Costa Rica itineraries & map

Costa Rica may be a mere dot on the world map, but as every inch of it is crammed with adventure and wildlife, it’s harder to see it all than you may think. The ecosystems, wildlife, activities and level of development vary massively across tiny areas, so really selecting what you want to see – and how far off the beaten track you'd like to roam – is essential. Spend at least two nights in each location; three is even better – so that you can do the key highlights as well as some of the lesser known tours. Some of the more touristy spots are in fact ideal for young families. Driving times are deceptive along muddy jungle roads – so speak to your operator to put together the perfect balance of activity and relaxation in your Costa Rica itinerary.
Arenal Volcano

1. Arenal Volcano

Of Costa Rica’s 16 volcanoes, Arenal is the most famous, and it was once its most active. Lava flows have ceased in recent years, but the national park still has much to offer. Cross suspended walkways and traverse nature trails through the forest to discover birds, howler monkeys, cascades and barren lava fields, then revive your achey legs in the thermal baths. The little town of La Fortuna is a convenient base.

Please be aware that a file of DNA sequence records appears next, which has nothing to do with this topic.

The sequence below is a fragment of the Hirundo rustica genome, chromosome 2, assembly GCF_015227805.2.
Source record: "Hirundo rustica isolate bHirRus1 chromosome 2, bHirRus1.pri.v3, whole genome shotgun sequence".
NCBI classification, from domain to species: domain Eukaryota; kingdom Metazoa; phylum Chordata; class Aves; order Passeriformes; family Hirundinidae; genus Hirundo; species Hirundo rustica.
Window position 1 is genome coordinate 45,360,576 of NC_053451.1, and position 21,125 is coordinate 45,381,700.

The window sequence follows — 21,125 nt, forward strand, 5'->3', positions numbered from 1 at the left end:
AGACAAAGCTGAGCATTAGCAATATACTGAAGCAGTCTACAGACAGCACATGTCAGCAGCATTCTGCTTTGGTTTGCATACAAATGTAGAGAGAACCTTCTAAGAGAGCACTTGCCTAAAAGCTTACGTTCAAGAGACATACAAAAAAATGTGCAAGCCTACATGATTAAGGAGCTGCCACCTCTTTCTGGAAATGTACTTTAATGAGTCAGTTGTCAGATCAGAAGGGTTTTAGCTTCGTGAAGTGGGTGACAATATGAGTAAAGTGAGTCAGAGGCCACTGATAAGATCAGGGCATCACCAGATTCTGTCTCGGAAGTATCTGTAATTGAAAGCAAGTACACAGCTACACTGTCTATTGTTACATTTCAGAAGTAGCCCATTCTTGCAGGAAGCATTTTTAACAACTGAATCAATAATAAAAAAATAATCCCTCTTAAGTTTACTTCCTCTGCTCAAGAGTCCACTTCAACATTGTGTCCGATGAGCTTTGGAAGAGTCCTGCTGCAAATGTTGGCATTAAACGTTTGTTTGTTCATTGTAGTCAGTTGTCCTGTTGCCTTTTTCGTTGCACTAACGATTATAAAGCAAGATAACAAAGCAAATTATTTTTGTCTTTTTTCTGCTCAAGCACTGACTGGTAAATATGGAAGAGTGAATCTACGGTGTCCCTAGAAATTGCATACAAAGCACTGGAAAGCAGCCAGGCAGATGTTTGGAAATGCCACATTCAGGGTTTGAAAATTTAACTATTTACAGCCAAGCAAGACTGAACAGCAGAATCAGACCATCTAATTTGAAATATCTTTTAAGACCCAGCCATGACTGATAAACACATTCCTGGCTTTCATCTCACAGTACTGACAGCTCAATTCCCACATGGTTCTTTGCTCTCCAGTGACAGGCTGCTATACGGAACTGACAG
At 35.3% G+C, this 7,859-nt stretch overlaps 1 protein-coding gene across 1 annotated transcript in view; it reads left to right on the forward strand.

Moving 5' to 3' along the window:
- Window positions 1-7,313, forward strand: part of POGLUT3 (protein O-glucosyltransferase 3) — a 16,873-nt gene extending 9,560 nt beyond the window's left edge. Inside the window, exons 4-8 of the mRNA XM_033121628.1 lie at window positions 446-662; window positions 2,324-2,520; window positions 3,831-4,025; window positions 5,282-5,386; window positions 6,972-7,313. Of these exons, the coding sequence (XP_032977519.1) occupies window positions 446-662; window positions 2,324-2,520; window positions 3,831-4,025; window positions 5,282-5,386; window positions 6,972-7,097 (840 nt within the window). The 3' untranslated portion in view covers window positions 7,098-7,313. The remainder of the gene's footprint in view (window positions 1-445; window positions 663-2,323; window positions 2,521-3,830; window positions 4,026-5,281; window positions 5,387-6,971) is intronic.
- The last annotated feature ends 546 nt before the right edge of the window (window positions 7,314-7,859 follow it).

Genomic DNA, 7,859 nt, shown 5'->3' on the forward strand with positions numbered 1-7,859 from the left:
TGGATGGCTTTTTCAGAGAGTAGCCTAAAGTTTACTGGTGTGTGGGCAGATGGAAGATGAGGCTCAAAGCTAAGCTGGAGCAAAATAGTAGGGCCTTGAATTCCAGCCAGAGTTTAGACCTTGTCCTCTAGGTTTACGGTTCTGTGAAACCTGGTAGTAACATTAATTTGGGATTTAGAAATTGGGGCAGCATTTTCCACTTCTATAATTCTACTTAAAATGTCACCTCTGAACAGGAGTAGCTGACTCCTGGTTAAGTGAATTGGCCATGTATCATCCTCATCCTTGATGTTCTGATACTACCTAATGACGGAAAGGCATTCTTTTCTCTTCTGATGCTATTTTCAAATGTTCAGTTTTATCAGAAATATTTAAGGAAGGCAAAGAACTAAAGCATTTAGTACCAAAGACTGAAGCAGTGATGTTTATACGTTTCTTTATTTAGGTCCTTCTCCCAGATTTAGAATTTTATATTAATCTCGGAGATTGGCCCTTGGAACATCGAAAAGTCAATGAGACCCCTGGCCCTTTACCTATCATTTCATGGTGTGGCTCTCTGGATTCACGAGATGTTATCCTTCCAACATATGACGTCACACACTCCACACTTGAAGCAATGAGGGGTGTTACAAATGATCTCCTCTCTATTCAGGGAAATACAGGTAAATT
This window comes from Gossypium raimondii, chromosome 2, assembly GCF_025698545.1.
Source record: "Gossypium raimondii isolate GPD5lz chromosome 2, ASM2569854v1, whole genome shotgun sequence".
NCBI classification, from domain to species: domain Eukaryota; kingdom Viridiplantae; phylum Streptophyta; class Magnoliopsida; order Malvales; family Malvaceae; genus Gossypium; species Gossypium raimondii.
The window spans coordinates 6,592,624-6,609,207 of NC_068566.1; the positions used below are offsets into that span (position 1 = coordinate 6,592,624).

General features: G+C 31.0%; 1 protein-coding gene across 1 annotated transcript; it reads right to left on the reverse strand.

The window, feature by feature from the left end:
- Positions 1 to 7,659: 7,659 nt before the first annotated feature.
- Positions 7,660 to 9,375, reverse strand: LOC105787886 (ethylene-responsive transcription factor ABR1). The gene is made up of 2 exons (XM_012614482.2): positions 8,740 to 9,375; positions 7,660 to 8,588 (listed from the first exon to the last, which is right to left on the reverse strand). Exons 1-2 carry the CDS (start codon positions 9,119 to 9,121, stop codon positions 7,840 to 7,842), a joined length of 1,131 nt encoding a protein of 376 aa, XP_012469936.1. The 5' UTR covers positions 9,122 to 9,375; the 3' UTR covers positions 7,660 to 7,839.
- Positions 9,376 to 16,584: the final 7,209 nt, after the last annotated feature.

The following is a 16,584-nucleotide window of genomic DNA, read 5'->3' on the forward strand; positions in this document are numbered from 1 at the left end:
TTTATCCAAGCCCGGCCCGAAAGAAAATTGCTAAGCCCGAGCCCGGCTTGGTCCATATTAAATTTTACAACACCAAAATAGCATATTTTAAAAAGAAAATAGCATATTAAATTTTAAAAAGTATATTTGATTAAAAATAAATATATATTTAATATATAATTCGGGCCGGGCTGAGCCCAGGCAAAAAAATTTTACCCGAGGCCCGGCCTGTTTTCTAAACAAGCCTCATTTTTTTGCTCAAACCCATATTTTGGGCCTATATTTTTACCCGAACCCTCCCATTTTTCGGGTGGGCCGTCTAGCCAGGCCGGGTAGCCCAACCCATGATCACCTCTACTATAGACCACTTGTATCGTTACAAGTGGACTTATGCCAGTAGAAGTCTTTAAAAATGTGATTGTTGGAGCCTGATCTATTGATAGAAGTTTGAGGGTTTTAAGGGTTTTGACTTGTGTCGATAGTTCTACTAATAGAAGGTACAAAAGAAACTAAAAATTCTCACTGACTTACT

Guanacaste National Park

2. Guanacaste National Park

Sandwiched between Lake Nicaragua and the Pacific Ocean, the Orosi and Cacao Volcanoes, Guanacaste was preserved thanks to its very diversity of ecosystems, as it provides a protected corridor between lowland rainforest, mangrove swamps and the high cloud forest. The creation of such a large conservation area means that even species such as mountain lions and jaguars can thrive.
Monteverde Cloud Forest Reserve

3. Monteverde Cloud Forest Reserve

A fairytale forest shrouded in perpetual mist, Monteverde’s trees are draped in orchids, mosses and bromeliads, thriving on the moist, chilly air. Around 400 bird species inhabit this landscape, including the elusive quetzal. Visitor numbers are capped but it’s still one of Costa Rica’s busiest spots; however, this results in great infrastructure, well maintained trails, and an easy ride for families. Don’t miss the zip lines.
Nicoya Peninsula

4. Nicoya Peninsula

Costa Rica’s driest region conveniently has some of its most beautiful beaches. Its extensive coastline has both tranquil beaches for relaxation, as well as wind and waves to delight surfers, sailors and windsurfers. You can also take body boarding, kayaking and scuba diving trips with certified instructors – or a night tour to Ostional to see thousands of turtles nesting before each new moon.